What happened Friday night is, in many ways, representative of how congressional Republicans have hurt their party’s attempts to win back the White House in 2016.

After the 2012 elections, Republicans declared with great urgency that the party must broaden its appeal to women and racial minorities or face near-permanent exclusion from the White House. But in the 21 months since that election, GOP lawmakers have gone the other way, whittling away at their party’s appeal among the voters a Republican candidate would need to take the White House.

“There are a number of things Republicans can do to be more open to courting Hispanics and courting women voters,” said Glen Bolger, a Republican strategist. “The question is, does the party have the willpower to do it? So far since 2012, the answer would have to be no.”

This isn’t a new story, of course. Republicans have gone fairly far downhill since 2004 when George W. Bush got 44 percent of the Latino vote  after getting 38 percent of that vote in 2000. Four years later, Sen. John McCain saw that number drop to 35 precent, which was lower than Mr. Bush had garnered but still somewhat respectable. By 2012, though, the number had dropped even further as Mitt Romney received just 27 percent of the Latino vote, nearly 20 percentage points less than a Republican nominee had received just eight years earlier. It’s not too hard to figure out what happened during that time period. Bush’s last term saw a large segment of his own party revolt against him in the effort to put together a comprehensive immigration reform package with the help of senators such as Ted Kennedy, John McCain, and Lindsey Graham. To some degree, McCain’s support for immigration reform, which nearly cost him the nomination in 2008, was the reason that he still managed to maintain a respectable level of support among Latino voters.

After McCain, though, and especially more recently, the Republican Party has adopted policy positions that are clearly not helping them with Latino voters. On the broadest level, of course, the party’s inability to pass anything resembling immigration reform in the House stands as a pretty strong demonstration of where the party stands on something that Latino voters strongly support. More recently, the public statements that have come from Republicans regarding the Central American migrants that have arrived at the southern border over the past year or so, as well as the recent moves to try to repeal DACA which will go nowhere but are clearly intended mostly to just placate a Republican base that has become increasingly anti-immigrant, will no doubt only further serve to alienate Latino voters from the Republican Party. As it did in 2012, that will cause problems for whichever candidate wins the nomination in 2016 in states such as Florida, Colorado, New Mexico, and Virginia, and it will make it much harder for a Republican nominee to win in any of the other states that President Obama did in 2012, which they will have to do if they are going to get to 270 votes in the Electoral College.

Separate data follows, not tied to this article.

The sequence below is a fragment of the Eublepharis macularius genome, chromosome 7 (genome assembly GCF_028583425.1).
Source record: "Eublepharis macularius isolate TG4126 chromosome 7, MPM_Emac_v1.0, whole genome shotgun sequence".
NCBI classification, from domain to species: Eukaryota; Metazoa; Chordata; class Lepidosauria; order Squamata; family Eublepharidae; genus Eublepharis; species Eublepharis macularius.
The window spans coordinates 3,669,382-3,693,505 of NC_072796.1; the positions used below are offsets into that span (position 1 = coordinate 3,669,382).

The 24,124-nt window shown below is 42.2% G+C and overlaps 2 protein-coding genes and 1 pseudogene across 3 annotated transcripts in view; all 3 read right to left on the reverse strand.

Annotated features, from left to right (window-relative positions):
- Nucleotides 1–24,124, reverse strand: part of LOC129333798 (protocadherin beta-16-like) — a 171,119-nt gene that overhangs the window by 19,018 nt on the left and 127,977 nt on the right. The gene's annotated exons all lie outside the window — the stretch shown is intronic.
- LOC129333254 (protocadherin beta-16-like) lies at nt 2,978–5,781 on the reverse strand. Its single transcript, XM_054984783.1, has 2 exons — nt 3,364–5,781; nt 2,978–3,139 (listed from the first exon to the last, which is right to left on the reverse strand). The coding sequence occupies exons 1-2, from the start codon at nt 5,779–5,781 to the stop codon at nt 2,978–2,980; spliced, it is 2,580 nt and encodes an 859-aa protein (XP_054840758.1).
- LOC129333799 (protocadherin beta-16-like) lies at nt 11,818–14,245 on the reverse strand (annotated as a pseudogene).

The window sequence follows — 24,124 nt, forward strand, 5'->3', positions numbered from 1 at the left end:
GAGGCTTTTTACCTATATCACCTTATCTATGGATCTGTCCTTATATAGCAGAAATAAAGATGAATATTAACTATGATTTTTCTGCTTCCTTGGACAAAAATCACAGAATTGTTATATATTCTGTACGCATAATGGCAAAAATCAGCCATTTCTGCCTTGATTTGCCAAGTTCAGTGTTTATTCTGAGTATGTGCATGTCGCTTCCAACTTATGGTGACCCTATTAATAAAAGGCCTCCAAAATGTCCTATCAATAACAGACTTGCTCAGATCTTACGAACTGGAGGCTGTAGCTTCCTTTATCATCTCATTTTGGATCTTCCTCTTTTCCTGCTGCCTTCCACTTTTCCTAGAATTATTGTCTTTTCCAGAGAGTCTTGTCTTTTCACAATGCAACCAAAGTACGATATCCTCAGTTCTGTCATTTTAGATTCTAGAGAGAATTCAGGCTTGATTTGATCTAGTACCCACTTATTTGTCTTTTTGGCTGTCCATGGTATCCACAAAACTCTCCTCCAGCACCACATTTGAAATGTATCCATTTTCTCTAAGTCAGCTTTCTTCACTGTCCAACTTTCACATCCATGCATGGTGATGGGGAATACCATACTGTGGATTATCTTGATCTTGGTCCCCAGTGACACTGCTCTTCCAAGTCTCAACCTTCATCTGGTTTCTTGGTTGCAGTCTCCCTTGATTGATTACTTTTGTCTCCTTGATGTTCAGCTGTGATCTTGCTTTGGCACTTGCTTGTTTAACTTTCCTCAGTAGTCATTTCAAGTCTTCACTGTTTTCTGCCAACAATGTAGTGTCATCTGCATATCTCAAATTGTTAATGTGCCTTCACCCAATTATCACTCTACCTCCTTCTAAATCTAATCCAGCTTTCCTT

If the actions of the House Republicans are any indication, it will be next to impossible for a candidate to win the Republican nomination in 2016 without taking an even harder line than Mitt Romney did in the 2012, when he made a name for himself by attacking Rick Perry for things such as supporting in-state tuition for children of illegal immigrants and suggesting that people here illegally should “self-deport” rather than expect to obtain any kind of legal status. Perhaps the best signal of that is the fact that someone such as Jeb Bush, who has been calling on his party to moderate its positions on immigration for years, has already been written off by most conservatives. Even Sen. Marco Rubio (R) of Florida, who was a darling of the tea party in 2010 when he took on then-Florida Gov. Charlie Crist for the Senate nomination, has seen his stock among the tea party crowd decline significantly since he supported the Senate’s comprehensive immigration reform bill. With those two examples in front of them, along with the strong pressure that the base has applied toward Congress on issues such as immigration reform and DACA, does anyone actually think that a candidate for the GOP nomination in 2016 is going to even try to hint that they might be supportive of anything other than “border security” when it comes to immigration form?

Of course not. If anything, the Republican nominee will most likely be even more more strongly opposed to immigration reform, and therefore even more of a turnoff for Latino voters, than Romney was. Exactly how that is supposed to be the key to electoral success is beyond me.

Doug Mataconis appears on the Outside the Beltway blog at